• Noriko
      April 28, 2014 at 9:52 pm

      lynn,
      we have a dinner menu suggestion on our web site and youtube site.

  • Barbara Youders
    June 28, 2014 at 2:23 pm

    This is one of my go to Japanese recipes that uses easy to get ingredients. I am making it with pork tonight as that is what my Japanese friend told me he uses.

    • Noriko
      September 13, 2014 at 10:26 pm

      Barbara,
      we actually have Nikujaga with pork and even Tuna-jaga recipes!

  • Jerry
    July 5, 2014 at 12:12 pm

    Very nice recipes…ilove it

    • Noriko
      September 13, 2014 at 10:04 pm

      Jerry,
      glad you liked our Nikujaga recipe! We also have Tuna-jaga recipe.

  • David
    August 29, 2014 at 10:37 am

    As a person who loves to cook, and has a very strong interest in Asian cooking, Japanese in particular, and the Japanese culture. This dish is amazing, thank you so much for the guide! Definitely gonna become one of the dishes I will cook regularly! 🙂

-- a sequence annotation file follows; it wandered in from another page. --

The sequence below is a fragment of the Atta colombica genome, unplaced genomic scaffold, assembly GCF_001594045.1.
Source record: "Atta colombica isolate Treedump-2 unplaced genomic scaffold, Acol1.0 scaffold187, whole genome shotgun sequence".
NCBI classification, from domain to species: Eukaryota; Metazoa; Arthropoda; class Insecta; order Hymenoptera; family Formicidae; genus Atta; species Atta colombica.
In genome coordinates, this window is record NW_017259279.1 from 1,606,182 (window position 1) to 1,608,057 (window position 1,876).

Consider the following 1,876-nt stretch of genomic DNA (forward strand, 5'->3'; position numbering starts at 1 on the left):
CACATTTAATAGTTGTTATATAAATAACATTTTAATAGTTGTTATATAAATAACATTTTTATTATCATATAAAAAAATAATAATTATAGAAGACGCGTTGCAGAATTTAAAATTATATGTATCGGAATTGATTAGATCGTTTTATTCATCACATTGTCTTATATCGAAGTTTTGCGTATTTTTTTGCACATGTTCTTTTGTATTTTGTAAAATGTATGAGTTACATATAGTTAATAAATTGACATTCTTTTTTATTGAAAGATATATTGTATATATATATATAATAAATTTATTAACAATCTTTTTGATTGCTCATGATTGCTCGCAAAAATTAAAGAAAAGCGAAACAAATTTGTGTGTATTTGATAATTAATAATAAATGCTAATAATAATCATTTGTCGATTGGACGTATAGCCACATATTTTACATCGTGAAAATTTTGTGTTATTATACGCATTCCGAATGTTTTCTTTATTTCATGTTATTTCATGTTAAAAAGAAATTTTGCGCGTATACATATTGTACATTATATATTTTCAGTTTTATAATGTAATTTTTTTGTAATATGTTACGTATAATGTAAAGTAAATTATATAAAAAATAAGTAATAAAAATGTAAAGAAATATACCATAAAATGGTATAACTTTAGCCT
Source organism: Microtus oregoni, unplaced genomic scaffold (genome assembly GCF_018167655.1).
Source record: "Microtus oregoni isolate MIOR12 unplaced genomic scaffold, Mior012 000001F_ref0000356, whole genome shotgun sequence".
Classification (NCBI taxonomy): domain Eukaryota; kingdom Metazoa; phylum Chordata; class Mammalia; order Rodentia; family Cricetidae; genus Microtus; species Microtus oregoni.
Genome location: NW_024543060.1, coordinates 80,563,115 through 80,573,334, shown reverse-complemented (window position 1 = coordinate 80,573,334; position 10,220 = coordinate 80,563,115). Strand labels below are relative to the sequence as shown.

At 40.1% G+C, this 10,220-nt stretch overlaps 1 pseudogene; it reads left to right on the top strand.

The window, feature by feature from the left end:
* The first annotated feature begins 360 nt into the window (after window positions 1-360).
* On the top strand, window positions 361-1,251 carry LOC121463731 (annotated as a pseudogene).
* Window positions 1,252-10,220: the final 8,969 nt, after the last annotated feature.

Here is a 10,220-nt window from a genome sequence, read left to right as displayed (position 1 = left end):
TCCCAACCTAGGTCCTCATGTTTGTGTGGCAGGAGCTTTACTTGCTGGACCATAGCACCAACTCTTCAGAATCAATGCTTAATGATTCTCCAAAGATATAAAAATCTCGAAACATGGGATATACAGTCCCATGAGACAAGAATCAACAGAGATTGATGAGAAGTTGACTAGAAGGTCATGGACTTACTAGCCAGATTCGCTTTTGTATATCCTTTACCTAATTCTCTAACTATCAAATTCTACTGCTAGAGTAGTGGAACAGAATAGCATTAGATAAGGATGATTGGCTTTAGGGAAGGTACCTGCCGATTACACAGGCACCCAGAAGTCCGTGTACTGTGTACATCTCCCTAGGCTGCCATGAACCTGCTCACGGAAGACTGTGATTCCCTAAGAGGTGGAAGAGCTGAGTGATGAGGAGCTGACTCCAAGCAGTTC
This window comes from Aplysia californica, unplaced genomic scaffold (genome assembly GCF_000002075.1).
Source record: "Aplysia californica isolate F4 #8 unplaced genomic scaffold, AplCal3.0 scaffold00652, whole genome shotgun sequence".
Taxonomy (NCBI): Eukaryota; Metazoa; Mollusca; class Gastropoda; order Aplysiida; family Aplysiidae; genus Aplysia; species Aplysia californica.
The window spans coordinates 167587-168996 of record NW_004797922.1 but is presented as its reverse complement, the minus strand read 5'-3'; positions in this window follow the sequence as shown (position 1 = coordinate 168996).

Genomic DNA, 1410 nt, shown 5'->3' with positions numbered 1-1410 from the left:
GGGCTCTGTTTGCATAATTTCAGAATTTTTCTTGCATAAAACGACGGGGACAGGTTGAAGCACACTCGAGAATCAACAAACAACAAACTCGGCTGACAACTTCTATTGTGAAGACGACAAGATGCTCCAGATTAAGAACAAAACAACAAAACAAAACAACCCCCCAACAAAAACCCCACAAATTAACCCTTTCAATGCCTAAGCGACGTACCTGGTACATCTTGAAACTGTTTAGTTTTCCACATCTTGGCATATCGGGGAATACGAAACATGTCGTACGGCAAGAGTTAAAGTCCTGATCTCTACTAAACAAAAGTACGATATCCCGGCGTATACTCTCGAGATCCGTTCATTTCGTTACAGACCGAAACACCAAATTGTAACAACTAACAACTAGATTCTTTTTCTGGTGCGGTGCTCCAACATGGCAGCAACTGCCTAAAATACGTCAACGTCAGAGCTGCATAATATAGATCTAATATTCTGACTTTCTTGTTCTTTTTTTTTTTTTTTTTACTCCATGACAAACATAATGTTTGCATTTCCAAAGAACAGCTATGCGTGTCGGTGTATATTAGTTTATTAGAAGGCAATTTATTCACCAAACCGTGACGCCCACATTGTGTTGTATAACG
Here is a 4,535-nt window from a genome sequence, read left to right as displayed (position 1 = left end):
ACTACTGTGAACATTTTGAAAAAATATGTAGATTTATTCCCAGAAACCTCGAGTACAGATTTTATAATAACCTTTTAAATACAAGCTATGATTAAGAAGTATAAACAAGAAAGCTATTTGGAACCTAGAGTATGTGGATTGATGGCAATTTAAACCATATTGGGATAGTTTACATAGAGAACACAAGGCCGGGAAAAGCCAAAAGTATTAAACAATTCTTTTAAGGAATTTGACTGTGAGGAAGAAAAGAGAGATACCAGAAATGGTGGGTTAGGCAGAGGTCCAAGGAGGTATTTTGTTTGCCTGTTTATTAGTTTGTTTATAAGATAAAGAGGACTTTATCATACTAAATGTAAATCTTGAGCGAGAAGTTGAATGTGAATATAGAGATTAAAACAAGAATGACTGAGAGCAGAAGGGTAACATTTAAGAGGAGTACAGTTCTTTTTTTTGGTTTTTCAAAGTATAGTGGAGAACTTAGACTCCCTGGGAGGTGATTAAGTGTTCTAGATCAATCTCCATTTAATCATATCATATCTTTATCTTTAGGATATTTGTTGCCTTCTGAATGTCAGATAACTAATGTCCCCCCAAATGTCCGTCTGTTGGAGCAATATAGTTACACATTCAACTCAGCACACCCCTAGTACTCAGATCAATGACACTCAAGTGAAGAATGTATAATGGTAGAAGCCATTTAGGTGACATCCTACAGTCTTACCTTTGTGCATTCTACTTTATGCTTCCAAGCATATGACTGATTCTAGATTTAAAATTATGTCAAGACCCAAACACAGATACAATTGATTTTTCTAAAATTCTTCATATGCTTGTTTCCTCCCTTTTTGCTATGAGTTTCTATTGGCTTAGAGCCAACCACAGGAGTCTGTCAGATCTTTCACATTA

• Noriko
      September 8, 2014 at 8:56 pm

      David,
      thanks and there are a lot more recipes to try!

  • Ms. Jody
    October 10, 2014 at 10:30 pm

    I made this tonight and it was very yummy. It was a little sweet for my taste at first, but I just added a little more soy sauce and it was perfect. The Asian grocery didn’t have sake (probably because of Colorado’s weird liquor laws), nor did they have anything labeled as cooking saki. I even looked for it as ryorishu, which you’d mentioned in a different post. What I did find was several brands of “rice cooking wine” which I bought and used instead. Don’t know if that had an effect on the sweetness or not. I also used tamari soy sauce, but I don’t think that would have made my dish sweeter than your recipe. I will definitely make this again 🙂